But in Italy, breakbeat never exploded as it did, for example, in the UK, and Internet was at its very early stage, which wasn’t helpful during music research. Finding breakbeats on the radio was nearly impossible. What I was easily finding instead was dance music based on a 4/4 rhythm. And I started to like it. The Italian scene was very strong during those years – probably thanks to the influence of geniuses such as Giorgio Moroder, the new generation of electronic musicians and djs was really promising. Artists like Planet Funk or Robert Miles were doing amazing stuff and that was the kind of music you could find in a commercial radio playlist! Such a great period it was! Gaining interest in house music was really easy during those years.
The last pawn was a schoolmate who was a big lover of progressive and techno, and Italy was shining, as it probably never did again in that musical area. When we got addicted to all this world, a couple of loyal friends and I started to travel for clubbing purposes as the scene in Sicily was really poor. That has been my second university – I was taking trains across Italy, getting in the clubs, studying (very carefully!) the djs’ tricks and techniques, and then returning home. No hotels, no comforts, nothing like that at all – just a lot of passion and crazy adventures. It was really hardcore! This was my first training, which inevitably led me to buying my first dj equipment. At that point, when a promoter asked me to play some records in his party, I accepted and I never had so much fun with anything else. So I played more and more and in the meanwhile I started to produce my own music as well.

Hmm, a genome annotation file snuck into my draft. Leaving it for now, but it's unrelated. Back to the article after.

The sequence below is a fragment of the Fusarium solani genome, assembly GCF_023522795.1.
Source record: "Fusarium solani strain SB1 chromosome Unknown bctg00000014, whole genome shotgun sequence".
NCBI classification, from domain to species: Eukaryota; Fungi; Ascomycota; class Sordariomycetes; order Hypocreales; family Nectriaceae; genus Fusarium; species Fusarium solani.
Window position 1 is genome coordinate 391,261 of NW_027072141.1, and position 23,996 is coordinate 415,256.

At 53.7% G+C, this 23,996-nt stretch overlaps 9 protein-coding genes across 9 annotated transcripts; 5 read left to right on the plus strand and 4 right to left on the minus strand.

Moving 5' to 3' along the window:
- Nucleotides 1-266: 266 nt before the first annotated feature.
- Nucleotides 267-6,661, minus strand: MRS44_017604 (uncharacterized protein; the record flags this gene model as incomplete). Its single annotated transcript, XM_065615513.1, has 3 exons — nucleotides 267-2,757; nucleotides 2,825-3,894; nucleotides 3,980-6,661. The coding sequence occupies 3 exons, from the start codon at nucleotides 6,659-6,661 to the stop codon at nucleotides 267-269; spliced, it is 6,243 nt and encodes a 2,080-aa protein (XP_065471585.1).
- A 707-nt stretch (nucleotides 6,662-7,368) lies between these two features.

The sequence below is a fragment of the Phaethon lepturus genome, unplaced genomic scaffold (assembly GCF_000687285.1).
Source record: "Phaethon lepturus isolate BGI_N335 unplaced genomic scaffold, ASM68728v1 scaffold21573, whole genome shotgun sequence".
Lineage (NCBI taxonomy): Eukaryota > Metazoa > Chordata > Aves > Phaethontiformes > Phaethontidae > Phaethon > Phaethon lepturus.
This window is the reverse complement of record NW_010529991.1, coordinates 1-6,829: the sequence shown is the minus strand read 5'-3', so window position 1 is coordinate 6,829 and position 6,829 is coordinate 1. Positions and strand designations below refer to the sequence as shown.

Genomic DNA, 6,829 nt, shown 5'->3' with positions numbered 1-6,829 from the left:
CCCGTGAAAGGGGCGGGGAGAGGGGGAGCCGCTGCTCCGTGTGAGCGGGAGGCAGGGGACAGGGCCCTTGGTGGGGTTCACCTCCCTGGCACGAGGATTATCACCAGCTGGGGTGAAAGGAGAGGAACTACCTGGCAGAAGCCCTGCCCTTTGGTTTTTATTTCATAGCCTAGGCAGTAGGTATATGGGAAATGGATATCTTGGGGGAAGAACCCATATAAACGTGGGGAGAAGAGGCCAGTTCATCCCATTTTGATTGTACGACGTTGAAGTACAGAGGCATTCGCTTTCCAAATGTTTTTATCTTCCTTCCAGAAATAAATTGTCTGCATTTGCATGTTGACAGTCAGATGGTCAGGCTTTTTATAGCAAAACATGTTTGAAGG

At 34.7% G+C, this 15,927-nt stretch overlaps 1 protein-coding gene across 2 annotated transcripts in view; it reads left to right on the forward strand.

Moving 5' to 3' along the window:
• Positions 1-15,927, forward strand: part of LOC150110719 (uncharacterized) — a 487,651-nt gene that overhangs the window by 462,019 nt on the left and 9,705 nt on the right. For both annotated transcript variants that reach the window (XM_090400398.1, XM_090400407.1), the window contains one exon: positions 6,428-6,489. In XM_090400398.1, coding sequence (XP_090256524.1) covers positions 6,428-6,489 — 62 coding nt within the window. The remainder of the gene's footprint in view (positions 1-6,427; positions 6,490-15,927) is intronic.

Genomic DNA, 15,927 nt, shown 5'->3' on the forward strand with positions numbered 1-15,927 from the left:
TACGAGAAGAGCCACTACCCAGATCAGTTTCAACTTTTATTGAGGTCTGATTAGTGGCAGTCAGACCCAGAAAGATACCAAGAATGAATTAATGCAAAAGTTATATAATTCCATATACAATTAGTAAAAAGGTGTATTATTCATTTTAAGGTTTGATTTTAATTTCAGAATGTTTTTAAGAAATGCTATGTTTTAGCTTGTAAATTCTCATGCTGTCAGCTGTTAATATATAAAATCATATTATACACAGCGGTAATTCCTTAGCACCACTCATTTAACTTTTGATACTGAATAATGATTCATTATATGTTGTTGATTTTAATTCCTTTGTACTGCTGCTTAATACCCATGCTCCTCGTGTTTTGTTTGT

In the summer of 2010 Hernan Cattaneo came to play in a club in Sicily. That night I went to see him perform and I brought him one of my tracks. The day after I received and email with his feedback. I felt a special energy when I met him for the first time, and luckily I impressed him in a positive way too! Once I moved to Barcelona our relationship strengthen and he decided to give me this big chance of working with him in Sudbeat. And the rest is history.